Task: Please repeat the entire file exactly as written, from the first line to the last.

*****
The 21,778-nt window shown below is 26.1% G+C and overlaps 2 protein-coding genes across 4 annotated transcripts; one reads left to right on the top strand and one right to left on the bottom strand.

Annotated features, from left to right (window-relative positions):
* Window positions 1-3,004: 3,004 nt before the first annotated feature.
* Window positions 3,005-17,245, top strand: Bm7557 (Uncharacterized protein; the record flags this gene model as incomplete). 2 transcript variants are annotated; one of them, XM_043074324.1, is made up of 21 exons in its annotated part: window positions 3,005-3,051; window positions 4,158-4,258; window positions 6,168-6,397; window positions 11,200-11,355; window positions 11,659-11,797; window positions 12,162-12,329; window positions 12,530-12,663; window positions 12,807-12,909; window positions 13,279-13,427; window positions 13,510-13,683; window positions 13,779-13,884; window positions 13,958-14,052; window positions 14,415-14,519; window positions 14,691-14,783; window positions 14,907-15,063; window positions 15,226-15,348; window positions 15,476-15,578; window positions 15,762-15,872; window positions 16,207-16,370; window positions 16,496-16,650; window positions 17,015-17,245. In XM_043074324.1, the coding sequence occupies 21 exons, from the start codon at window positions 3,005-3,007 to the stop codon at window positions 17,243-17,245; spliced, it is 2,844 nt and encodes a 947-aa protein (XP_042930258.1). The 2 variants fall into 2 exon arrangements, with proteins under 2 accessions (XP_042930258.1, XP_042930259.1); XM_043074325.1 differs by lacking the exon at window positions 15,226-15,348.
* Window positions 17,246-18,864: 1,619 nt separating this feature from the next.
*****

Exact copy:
The 21,778-nt window shown below is 26.1% G+C and overlaps 2 protein-coding genes across 4 annotated transcripts; one reads left to right on the top strand and one right to left on the bottom strand.

Annotated features, from left to right (window-relative positions):
* Window positions 1-3,004: 3,004 nt before the first annotated feature.
* Window positions 3,005-17,245, top strand: Bm7557 (Uncharacterized protein; the record flags this gene model as incomplete). 2 transcript variants are annotated; one of them, XM_043074324.1, is made up of 21 exons in its annotated part: window positions 3,005-3,051; window positions 4,158-4,258; window positions 6,168-6,397; window positions 11,200-11,355; window positions 11,659-11,797; window positions 12,162-12,329; window positions 12,530-12,663; window positions 12,807-12,909; window positions 13,279-13,427; window positions 13,510-13,683; window positions 13,779-13,884; window positions 13,958-14,052; window positions 14,415-14,519; window positions 14,691-14,783; window positions 14,907-15,063; window positions 15,226-15,348; window positions 15,476-15,578; window positions 15,762-15,872; window positions 16,207-16,370; window positions 16,496-16,650; window positions 17,015-17,245. In XM_043074324.1, the coding sequence occupies 21 exons, from the start codon at window positions 3,005-3,007 to the stop codon at window positions 17,243-17,245; spliced, it is 2,844 nt and encodes a 947-aa protein (XP_042930258.1). The 2 variants fall into 2 exon arrangements, with proteins under 2 accessions (XP_042930258.1, XP_042930259.1); XM_043074325.1 differs by lacking the exon at window positions 15,226-15,348.
* Window positions 17,246-18,864: 1,619 nt separating this feature from the next.